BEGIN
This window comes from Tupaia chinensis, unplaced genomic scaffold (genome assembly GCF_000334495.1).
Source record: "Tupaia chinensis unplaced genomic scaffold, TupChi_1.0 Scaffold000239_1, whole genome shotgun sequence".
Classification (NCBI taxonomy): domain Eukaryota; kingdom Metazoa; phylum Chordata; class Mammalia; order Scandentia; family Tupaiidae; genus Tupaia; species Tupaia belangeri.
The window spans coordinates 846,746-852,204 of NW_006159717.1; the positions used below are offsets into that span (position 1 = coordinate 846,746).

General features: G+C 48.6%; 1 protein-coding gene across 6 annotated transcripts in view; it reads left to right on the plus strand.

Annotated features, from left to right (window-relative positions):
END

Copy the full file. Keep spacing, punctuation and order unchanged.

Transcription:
This window comes from Tupaia chinensis, unplaced genomic scaffold (genome assembly GCF_000334495.1).
Source record: "Tupaia chinensis unplaced genomic scaffold, TupChi_1.0 Scaffold000239_1, whole genome shotgun sequence".
Classification (NCBI taxonomy): domain Eukaryota; kingdom Metazoa; phylum Chordata; class Mammalia; order Scandentia; family Tupaiidae; genus Tupaia; species Tupaia belangeri.
The window spans coordinates 846,746-852,204 of NW_006159717.1; the positions used below are offsets into that span (position 1 = coordinate 846,746).

General features: G+C 48.6%; 1 protein-coding gene across 6 annotated transcripts in view; it reads left to right on the plus strand.

Annotated features, from left to right (window-relative positions):